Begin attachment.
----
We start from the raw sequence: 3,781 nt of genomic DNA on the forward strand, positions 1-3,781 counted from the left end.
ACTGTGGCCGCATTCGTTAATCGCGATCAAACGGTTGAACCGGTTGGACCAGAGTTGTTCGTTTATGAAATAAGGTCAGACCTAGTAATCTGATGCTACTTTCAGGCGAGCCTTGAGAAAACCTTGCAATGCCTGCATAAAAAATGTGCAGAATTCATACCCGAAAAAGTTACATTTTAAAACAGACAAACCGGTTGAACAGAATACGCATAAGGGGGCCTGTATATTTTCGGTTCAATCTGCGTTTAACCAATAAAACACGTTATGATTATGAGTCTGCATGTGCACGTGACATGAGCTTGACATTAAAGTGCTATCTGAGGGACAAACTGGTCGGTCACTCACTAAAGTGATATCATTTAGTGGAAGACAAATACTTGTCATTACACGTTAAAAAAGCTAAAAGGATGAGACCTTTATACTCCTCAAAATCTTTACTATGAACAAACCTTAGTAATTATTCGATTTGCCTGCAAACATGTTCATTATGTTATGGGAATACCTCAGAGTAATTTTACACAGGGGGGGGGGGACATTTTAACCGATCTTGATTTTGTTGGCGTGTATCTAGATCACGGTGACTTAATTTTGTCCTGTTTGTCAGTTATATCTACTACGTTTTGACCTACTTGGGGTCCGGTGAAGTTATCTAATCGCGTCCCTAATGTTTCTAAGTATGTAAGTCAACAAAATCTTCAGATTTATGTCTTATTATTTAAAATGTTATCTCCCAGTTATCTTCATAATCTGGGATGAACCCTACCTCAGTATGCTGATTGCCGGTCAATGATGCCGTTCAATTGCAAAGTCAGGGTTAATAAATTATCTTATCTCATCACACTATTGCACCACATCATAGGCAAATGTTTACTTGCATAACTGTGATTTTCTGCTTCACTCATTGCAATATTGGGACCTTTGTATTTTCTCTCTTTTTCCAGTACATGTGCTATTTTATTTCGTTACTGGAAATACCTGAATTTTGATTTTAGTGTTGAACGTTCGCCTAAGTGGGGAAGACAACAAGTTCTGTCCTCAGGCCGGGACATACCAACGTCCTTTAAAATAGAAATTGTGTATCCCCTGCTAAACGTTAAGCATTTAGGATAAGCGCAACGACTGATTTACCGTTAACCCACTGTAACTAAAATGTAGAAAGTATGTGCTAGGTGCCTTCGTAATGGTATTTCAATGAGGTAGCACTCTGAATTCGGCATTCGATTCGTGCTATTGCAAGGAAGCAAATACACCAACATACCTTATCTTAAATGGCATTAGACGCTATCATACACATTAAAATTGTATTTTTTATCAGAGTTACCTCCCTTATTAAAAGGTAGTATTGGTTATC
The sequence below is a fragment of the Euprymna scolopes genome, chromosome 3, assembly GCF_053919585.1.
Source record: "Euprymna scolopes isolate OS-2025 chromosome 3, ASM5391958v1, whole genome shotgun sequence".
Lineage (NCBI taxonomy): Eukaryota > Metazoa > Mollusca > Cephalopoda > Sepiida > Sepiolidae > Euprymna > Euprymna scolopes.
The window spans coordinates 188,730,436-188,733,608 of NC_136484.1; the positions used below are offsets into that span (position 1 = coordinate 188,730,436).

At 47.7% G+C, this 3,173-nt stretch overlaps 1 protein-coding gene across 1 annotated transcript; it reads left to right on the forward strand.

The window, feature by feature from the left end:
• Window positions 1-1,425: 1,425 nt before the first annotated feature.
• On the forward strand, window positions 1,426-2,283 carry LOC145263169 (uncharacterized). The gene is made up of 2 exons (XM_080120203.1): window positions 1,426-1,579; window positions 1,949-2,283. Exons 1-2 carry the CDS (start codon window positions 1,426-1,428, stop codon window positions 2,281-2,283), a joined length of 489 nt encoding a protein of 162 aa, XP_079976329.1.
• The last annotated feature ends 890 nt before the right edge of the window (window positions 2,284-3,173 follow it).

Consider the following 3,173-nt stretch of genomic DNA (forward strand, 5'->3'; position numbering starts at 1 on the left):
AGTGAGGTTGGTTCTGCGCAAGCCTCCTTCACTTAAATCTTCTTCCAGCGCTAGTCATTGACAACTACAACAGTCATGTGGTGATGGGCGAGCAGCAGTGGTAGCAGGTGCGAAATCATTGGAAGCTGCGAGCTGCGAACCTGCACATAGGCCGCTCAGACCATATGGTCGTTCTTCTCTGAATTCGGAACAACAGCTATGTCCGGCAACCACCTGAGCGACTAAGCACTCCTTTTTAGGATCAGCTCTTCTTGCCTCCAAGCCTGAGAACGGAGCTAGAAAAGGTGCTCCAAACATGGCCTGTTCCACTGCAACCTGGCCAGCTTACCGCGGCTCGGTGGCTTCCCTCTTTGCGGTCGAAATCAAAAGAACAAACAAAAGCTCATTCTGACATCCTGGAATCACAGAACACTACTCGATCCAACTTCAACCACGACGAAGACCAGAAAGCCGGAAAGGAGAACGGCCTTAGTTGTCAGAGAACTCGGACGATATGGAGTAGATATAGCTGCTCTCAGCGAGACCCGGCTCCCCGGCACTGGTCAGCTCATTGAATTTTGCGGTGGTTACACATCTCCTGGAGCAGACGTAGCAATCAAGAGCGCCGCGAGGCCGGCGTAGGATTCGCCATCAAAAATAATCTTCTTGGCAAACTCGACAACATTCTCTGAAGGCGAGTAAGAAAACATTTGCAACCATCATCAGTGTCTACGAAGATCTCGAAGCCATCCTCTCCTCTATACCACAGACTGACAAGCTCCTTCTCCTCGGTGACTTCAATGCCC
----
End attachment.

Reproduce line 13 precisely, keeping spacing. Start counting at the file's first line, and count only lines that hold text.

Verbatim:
AGTGAGGTTGGTTCTGCGCAAGCCTCCTTCACTTAAATCTTCTTCCAGCGCTAGTCATTGACAACTACAACAGTCATGTGGTGATGGGCGAGCAGCAGTGGTAGCAGGTGCGAAATCATTGGAAGCTGCGAGCTGCGAACCTGCACATAGGCCGCTCAGACCATATGGTCGTTCTTCTCTGAATTCGGAACAACAGCTATGTCCGGCAACCACCTGAGCGACTAAGCACTCCTTTTTAGGATCAGCTCTTCTTGCCTCCAAGCCTGAGAACGGAGCTAGAAAAGGTGCTCCAAACATGGCCTGTTCCACTGCAACCTGGCCAGCTTACCGCGGCTCGGTGGCTTCCCTCTTTGCGGTCGAAATCAAAAGAACAAACAAAAGCTCATTCTGACATCCTGGAATCACAGAACACTACTCGATCCAACTTCAACCACGACGAAGACCAGAAAGCCGGAAAGGAGAACGGCCTTAGTTGTCAGAGAACTCGGACGATATGGAGTAGATATAGCTGCTCTCAGCGAGACCCGGCTCCCCGGCACTGGTCAGCTCATTGAATTTTGCGGTGGTTACACATCTCCTGGAGCAGACGTAGCAATCAAGAGCGCCGCGAGGCCGGCGTAGGATTCGCCATCAAAAATAATCTTCTTGGCAAACTCGACAACATTCTCTGAAGGCGAGTAAGAAAACATTTGCAACCATCATCAGTGTCTACGAAGATCTCGAAGCCATCCTCTCCTCTATACCACAGACTGACAAGCTCCTTCTCCTCGGTGACTTCAATGCCC